MMP-2 and MMP-9 are thought to be important in tumor metastasis and tissue remodeling [11, 23]; therefore, the present study investigated the protein expression of MMP-2 and MMP-9 during the treatment of MCF-7 or MDA-MB-231 cells with propoxur. After cells were treated with 0.01, 1 and 100 μM propoxur for 48 hours, MMP-2 and MMP-9 protein expressions were detected by western blot analysis, respectively. The results showed there is a significant increase in the protein expression of MMP-2 in cells treated with 0.01, 1 or 100 μM propoxur for 48 hours (Figure 2). It is worthy to note that propoxur had no significant effect on the MMP-9 protein expression (Figure 2). Increased oxidative stress and ROS production have been associated with many human metastatic tumors , so rates of ROS production were also examined in the two breast cancer cells. By both immunofluorescence staining and flow cytometric analysis, the intracellular ROS levels showed a significant increase after treatment with 0.01, 1 and 100 μM propoxur (Figure 3). Thus, these results suggested that intracellular ROS production was implicated with propoxur-induced cell migration and invasion.
Figure 2: Propoxur treatment increases the expression levels of MMP-2 proteins in human breast cancer cells. Both MCF-7 and MDA-MB-231 cells were cultured without or with 0.01, 1 or 100 μM propoxur. Western blot showed that propoxur treatment increased the levels of MMP-2 but not MMP-9. Representative blot and electrophoretogram of MMP-2 and MMP-9 proteins, respectively.
Figure 3: Propoxur treatment promotes intracellular ROS accumulation in human breast cancer cells. Both MCF-7 and MDA-MB-231 cells were cultured without or with 0.01, 1 or 100 μM propoxur. Intracellular ROS was significantly increased by propoxur treatment. (A) Intracellular ROS was visualized under the confocal microscope with 100× magnification. (B) The mean fluorescence intensity of MCF-7 cells (with or without propoxur treatment) was quantified by flow cytometry.
Propoxur treatment augments Nrf2 expression and nuclear translocation and ERK1/2 phosphorylation
Nrf2 is a primary cellular defense protein against the cytotoxic effects of oxidative stress , so we detected the Nrf2 protein expression during propoxur treatment in both MCF-7 and MDA-MB-231 cells. As shown by immunoblotting, levels of Nrf2 protein was significantly increased after 0.01, 1 and 100 μM propoxur treatment for 48 hours in a dose-dependent manner (Figure 4A). Moreover, Nrf2 upregulation was consistent with higher rates of ROS production. We also explored whether the activation of the ERK pathway, a downstream kinase of ROS, is involved with the propoxur-induced increase in ROS generation. By western blotting analysis, the result showed that the level of ERK1/2 phosphorylation significantly increased in propoxur-treated cells in a dose-dependent manner (Figure 4A). Nrf2, a redox-sensitive transcription factor, migrates into the nucleus and offers cytoprotection by inducing antioxidant enzymes . Our results showed that the level of Nrf2 protein in the nucleus was gradually elevated with the dose of propoxur (Figure 4B). Control cells show sequestration of Nrf2 in the cytoplasm, revealing the unstressed state inside the cells. Cells treated with 0.01 and 1 μM propoxur showed partial nuclear localization of Nrf2, while extensive Nrf2 nuclear localization was observed in 100 μM propoxur treatment (Figure 4B).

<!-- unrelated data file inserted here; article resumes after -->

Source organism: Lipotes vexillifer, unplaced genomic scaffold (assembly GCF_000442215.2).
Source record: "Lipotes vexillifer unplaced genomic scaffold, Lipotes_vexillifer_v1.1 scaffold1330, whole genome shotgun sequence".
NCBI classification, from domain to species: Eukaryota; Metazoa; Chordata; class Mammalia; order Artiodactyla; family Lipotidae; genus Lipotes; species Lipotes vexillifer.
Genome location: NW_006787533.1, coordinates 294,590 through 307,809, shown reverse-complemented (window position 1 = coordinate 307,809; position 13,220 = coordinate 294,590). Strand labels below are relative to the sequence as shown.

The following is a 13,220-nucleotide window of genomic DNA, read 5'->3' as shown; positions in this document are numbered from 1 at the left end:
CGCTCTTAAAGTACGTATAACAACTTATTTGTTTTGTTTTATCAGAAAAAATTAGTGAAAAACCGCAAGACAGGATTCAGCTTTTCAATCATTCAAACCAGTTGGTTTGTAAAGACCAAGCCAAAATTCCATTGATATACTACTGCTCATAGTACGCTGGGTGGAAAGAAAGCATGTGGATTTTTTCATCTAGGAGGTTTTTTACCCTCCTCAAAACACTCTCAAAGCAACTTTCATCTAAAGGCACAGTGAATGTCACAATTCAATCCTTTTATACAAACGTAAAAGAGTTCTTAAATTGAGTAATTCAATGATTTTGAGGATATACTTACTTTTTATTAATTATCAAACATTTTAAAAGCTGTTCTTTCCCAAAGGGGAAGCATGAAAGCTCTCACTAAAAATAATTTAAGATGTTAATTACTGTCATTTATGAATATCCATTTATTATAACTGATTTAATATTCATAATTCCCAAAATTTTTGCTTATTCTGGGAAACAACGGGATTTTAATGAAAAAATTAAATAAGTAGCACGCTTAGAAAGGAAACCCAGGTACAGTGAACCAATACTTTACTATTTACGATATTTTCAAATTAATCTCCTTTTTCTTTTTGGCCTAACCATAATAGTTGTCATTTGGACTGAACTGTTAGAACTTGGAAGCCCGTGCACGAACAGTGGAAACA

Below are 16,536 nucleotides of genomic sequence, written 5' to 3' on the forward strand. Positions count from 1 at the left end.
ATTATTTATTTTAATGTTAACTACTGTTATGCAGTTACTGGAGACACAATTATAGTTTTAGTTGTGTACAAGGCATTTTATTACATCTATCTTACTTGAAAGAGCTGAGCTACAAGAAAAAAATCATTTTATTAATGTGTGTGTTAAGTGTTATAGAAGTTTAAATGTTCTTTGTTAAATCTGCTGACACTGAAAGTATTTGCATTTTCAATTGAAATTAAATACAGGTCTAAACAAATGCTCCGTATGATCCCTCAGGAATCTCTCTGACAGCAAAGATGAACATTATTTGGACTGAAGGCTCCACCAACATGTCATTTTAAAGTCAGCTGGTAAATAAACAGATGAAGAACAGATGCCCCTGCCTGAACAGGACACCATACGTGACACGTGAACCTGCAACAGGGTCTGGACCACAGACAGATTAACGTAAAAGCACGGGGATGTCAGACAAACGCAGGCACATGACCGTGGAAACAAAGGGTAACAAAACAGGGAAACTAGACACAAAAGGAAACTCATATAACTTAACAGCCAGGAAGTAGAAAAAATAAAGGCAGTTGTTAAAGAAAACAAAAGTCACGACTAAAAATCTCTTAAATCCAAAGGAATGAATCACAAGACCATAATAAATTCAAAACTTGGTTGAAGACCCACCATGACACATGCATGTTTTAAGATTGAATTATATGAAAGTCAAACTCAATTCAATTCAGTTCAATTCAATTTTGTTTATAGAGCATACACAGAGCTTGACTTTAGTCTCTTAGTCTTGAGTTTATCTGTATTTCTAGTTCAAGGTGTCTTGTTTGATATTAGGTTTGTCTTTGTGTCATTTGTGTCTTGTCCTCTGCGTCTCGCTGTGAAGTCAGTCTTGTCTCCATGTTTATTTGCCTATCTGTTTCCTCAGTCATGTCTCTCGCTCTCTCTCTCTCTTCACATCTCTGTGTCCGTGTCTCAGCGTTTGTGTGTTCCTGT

Figure 4: Propoxur augments Nrf2 expression and nuclear translocation and activates ERK1/2 activity. Both MCF-7 and MDA-MB-231 cells were cultured without or with 0.01, 1 or 100 μM propoxur. (A) Representative blot and electrophoretogram of Nrf2, T-ERK1/2, and p-ERK1/2 proteins, respectively. (B) Representative confocal images of Nrf2 after different dosing of propoxur treatment (magnification, ×400). Following fixation, the cells were stained with a Nrf2 antibody (green) and DAPI (red).
Inhibiting ERK1/2 activation by PD98059 suppresses propoxur-induced Nrf2 protein overexpression and nuclear translocation